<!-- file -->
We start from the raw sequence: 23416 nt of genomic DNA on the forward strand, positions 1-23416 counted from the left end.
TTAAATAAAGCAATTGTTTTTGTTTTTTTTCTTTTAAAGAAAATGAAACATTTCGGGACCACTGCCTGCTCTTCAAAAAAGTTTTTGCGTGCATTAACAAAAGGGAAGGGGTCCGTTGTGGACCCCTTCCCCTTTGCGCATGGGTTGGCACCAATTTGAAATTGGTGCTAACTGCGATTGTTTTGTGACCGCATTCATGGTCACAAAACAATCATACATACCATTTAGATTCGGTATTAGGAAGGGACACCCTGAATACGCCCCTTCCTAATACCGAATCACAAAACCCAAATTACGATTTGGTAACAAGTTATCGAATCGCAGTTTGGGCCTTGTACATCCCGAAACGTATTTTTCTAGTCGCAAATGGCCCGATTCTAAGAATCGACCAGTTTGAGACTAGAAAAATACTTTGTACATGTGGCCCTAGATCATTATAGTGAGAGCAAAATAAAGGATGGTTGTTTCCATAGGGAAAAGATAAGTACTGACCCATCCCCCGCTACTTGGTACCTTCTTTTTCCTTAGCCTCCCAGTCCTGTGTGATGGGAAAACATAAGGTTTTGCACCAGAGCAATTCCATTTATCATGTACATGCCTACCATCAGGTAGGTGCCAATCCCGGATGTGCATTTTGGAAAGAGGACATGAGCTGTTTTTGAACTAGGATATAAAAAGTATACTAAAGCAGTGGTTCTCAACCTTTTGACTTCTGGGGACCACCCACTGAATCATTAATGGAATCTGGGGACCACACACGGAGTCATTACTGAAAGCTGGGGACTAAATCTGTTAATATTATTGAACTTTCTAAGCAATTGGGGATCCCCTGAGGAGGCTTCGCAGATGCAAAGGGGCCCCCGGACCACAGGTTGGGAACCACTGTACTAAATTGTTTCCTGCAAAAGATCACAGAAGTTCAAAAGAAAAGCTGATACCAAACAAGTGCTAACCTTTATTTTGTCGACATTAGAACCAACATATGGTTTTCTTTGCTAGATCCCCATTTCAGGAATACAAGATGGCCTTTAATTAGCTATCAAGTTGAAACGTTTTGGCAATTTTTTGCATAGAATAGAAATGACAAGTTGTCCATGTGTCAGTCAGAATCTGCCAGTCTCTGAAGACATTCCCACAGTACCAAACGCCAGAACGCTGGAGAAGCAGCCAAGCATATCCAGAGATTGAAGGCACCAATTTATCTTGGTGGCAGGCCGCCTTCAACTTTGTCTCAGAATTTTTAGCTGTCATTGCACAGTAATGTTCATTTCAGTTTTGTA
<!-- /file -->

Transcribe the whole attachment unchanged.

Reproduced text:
We start from the raw sequence: 23416 nt of genomic DNA on the forward strand, positions 1-23416 counted from the left end.
TTAAATAAAGCAATTGTTTTTGTTTTTTTTCTTTTAAAGAAAATGAAACATTTCGGGACCACTGCCTGCTCTTCAAAAAAGTTTTTGCGTGCATTAACAAAAGGGAAGGGGTCCGTTGTGGACCCCTTCCCCTTTGCGCATGGGTTGGCACCAATTTGAAATTGGTGCTAACTGCGATTGTTTTGTGACCGCATTCATGGTCACAAAACAATCATACATACCATTTAGATTCGGTATTAGGAAGGGACACCCTGAATACGCCCCTTCCTAATACCGAATCACAAAACCCAAATTACGATTTGGTAACAAGTTATCGAATCGCAGTTTGGGCCTTGTACATCCCGAAACGTATTTTTCTAGTCGCAAATGGCCCGATTCTAAGAATCGACCAGTTTGAGACTAGAAAAATACTTTGTACATGTGGCCCTAGATCATTATAGTGAGAGCAAAATAAAGGATGGTTGTTTCCATAGGGAAAAGATAAGTACTGACCCATCCCCCGCTACTTGGTACCTTCTTTTTCCTTAGCCTCCCAGTCCTGTGTGATGGGAAAACATAAGGTTTTGCACCAGAGCAATTCCATTTATCATGTACATGCCTACCATCAGGTAGGTGCCAATCCCGGATGTGCATTTTGGAAAGAGGACATGAGCTGTTTTTGAACTAGGATATAAAAAGTATACTAAAGCAGTGGTTCTCAACCTTTTGACTTCTGGGGACCACCCACTGAATCATTAATGGAATCTGGGGACCACACACGGAGTCATTACTGAAAGCTGGGGACTAAATCTGTTAATATTATTGAACTTTCTAAGCAATTGGGGATCCCCTGAGGAGGCTTCGCAGATGCAAAGGGGCCCCCGGACCACAGGTTGGGAACCACTGTACTAAATTGTTTCCTGCAAAAGATCACAGAAGTTCAAAAGAAAAGCTGATACCAAACAAGTGCTAACCTTTATTTTGTCGACATTAGAACCAACATATGGTTTTCTTTGCTAGATCCCCATTTCAGGAATACAAGATGGCCTTTAATTAGCTATCAAGTTGAAACGTTTTGGCAATTTTTTGCATAGAATAGAAATGACAAGTTGTCCATGTGTCAGTCAGAATCTGCCAGTCTCTGAAGACATTCCCACAGTACCAAACGCCAGAACGCTGGAGAAGCAGCCAAGCATATCCAGAGATTGAAGGCACCAATTTATCTTGGTGGCAGGCCGCCTTCAACTTTGTCTCAGAATTTTTAGCTGTCATTGCACAGTAATGTTCATTTCAGTTTTGTA